Them Coulee Boys are determined to Die Happy while creating a celebratory sound that’s still full of life
Those that sense a certain similarity in sound between Them Coulee Boys and the Avett Brothers need not blame their imagination.
By their own admission, the Avetts had a decided influence on the Coulee’s sound since early on. Indeed, the Avetts’ emotional, often off-kilter approach is evident throughout Die Happy, the Wisconsin-based band’s most fully realized effort to date. Produced by Dave Simonett of Trampled By Turtles, the music finds a certain similarity in style to the Avett Brothers’ unhinged affability.
“We wouldn’t exist without the Avett Brothers,” singer and guitarist Soren Staff concedes. “I first heard them in 2010, doing engineering homework in a library basement.That next summer I met our banjo player Beau Janke while working at a bible camp in northern Wisconsin. He had a banjo, and I told him we should jam on a song called ‘Laundry Room,’ which I loved. Later that summer we went to an Avett Brothers concert with my little brother, and we waited in line for nine hours to get front row seats. I was blown away. But In the middle of the show, I turned to Beau, and said, ‘We can do this.’ Two years later we actually did. I would say their music was the spark, and I love them for it.”
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Now, with three albums under their belt, they’ve carved out a career that’s garnered a burgeoning fan base of their own throughout the Midwest. That honesty and integrity is evident on Die Happy, and while songs such as “Hand of God Pt. 1,” “Find You Muse” and the title track could be mistaken at times for Avetts’ outtakes, there’s a sense of spontaneity that ensures instant attraction.
“We use the word ‘Americana’ to describe our sound, but that’s boringly broad,” Staff says. “Maybe it’s alt-folk with a flair for the dramatic? We generally try to do a million different things sonically, so it’s hard to label.”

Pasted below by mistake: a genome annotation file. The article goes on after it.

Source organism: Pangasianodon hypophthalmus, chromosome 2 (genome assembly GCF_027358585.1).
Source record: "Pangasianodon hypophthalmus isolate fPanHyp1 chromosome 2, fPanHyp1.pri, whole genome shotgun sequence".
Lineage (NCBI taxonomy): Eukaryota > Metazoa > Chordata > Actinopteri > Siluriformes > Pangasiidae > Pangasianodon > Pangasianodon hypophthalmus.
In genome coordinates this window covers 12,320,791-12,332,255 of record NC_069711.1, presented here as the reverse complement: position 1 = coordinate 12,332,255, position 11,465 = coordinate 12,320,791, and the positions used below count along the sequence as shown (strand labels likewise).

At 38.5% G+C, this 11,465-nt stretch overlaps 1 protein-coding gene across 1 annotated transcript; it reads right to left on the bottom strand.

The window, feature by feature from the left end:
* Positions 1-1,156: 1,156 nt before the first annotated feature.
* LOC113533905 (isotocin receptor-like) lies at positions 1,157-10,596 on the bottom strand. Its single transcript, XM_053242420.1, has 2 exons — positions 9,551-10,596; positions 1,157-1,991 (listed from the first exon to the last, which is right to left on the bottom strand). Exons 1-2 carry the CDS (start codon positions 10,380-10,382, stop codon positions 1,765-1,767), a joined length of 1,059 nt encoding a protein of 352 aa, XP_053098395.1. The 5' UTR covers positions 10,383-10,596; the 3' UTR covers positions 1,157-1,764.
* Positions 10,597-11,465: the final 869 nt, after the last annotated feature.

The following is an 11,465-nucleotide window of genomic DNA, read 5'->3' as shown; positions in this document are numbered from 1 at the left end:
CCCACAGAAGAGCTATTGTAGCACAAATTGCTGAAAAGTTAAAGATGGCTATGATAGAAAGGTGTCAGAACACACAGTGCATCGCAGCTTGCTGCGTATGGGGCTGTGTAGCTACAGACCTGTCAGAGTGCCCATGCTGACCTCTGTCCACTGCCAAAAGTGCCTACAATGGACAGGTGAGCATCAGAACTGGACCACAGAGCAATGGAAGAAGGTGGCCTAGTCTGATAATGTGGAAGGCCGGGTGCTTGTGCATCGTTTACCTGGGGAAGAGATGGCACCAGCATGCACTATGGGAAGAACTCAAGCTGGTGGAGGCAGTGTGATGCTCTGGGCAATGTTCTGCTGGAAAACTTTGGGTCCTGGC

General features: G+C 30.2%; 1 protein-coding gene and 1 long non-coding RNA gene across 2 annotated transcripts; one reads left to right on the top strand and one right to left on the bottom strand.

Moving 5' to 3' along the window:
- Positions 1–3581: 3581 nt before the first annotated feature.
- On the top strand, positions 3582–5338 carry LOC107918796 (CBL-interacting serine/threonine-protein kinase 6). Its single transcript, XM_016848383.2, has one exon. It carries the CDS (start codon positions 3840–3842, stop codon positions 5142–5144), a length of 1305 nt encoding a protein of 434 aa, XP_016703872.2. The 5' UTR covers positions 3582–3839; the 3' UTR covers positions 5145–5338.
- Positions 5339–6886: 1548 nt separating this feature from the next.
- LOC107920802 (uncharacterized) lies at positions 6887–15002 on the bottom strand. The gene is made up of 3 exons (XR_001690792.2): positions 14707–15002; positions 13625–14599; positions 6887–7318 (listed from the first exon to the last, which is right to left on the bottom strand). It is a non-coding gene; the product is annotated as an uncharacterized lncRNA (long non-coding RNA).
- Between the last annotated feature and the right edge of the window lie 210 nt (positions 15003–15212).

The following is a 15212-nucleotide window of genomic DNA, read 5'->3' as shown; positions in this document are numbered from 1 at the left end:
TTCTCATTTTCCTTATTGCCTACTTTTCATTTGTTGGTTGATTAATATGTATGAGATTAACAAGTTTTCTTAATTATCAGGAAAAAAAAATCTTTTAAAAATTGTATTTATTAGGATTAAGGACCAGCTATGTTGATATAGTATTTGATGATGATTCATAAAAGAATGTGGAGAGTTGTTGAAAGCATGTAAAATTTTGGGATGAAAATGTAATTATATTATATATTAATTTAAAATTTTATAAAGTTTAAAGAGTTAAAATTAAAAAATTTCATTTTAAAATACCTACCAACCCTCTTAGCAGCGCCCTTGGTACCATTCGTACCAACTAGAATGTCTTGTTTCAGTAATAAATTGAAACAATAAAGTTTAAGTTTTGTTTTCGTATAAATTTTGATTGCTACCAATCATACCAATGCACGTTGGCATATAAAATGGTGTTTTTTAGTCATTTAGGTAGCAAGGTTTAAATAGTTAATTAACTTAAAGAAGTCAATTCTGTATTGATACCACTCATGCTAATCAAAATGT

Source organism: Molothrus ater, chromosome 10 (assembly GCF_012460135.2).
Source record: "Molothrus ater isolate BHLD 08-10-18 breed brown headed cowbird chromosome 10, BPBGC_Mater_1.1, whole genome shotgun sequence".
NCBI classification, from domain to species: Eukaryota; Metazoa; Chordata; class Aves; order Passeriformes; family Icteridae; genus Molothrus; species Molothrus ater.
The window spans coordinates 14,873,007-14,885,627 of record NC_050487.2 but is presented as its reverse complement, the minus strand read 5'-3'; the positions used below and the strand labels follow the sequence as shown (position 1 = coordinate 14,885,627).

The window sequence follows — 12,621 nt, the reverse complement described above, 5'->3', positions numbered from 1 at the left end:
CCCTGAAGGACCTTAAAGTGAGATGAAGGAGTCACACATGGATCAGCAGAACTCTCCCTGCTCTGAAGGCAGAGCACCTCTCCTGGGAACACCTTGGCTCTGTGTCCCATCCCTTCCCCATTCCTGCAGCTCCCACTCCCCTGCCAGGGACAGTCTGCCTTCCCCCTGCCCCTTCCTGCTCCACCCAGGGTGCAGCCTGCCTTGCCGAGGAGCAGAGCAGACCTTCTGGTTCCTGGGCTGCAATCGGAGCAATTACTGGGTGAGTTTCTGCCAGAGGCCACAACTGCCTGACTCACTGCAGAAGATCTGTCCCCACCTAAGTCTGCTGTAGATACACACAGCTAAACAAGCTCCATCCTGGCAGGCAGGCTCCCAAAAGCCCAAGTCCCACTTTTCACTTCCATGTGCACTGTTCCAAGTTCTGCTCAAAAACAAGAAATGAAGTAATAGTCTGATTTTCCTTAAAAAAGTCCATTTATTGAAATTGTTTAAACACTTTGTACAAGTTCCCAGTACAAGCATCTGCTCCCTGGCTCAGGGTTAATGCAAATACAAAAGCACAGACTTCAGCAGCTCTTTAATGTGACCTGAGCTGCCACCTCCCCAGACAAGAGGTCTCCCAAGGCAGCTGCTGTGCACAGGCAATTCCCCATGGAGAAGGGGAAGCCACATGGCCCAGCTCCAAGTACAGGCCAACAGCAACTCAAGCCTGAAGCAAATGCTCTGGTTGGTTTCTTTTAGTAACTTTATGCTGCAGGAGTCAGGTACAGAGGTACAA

That may be the case, but whatever one wants to call it, their approach clearly incorporates some decidedly down home sounds.
“Growing up, it was all classic country in the farm truck, and classic rock courtesy of my parents,” Staff recalls. “I grew in — and out — of punk and emo, and now I would say my biggest writing influences are the heavyweights — Joni, Dylan, Springsteen — and new ones like Jason Isbell, Taylor Goldsmith of Dawes and Connor Oberst. Sonically, we want to present a tapestry of sorts, to show the range of what we can do — whether it’s stripped down to nothing, or over the top with instrumentation.”
That said, Staff maintains he doesn’t look too far to find inspiration. “What matters to me is my relationship with the people I love, as well as myself, and the world around me,” he notes. “I write about seeking to understand what happens to us on a daily basis.”
Indeed, on the album’s opening track, “Pray You Don’t Get Lonely,” the band provide the premise:
“Step inside my head for a minute
Tell me if you ever find the space
I can’t tell if it’s just me while I’m in it.”
Staff and his colleagues — Janke (banjo), Jen Staff (mandolin), and Neil Krause (upright bass) — can trace a clear trajectory from past to present.
“Our first album (I Never Lied About Being In Love) was essentially a collection of songs written during my senior year of engineering college, detailing a breakup, a time of change, and the political unrest in my world,” Staff explains. “We recorded it in a farm house at the summer camp we worked at, getting sick on the black mold we found in the basement. It was 95% acoustic, with bluegrass being a big influence. The second record (Dancing in the Dim Light) was a more focused effort, where I used songs we couldn’t pull off on the first record. I wrote more material, detailing thoughts on the duality of life, darkness and light. Electric elements were introduced and became a big part of our sound. Die Happy is all one cohesive writing session, where I processed what it’s like coming to grips with mental illness in the form of a narrative. The album is set up to tell a story about a journey to a lost love that eventually turns into a journey of self acceptance.”
If that seems like a heady concept, suffice it to say that Staff was determined not to take any of the elements for granted. The sound is both anthemic and emotional, calculated to make use of both tone and texture.
“We committed to keeping an electric and acoustic balance,” he reflects. “We crafted the album a particular way, starting with an intro track, then two songs that flow into one another, and two songs that introduce a musical theme and reference it later. The final track, ‘My Anxiety & Me,’ references other metaphors in the album during the last verse of the entire record. It’s the most meticulous I’ve ever been in terms of planning and crafting an album.”
Indeed, the effort shows.
VIDEO: Them Coulee Boys at The Purple Fiddle 5/31/19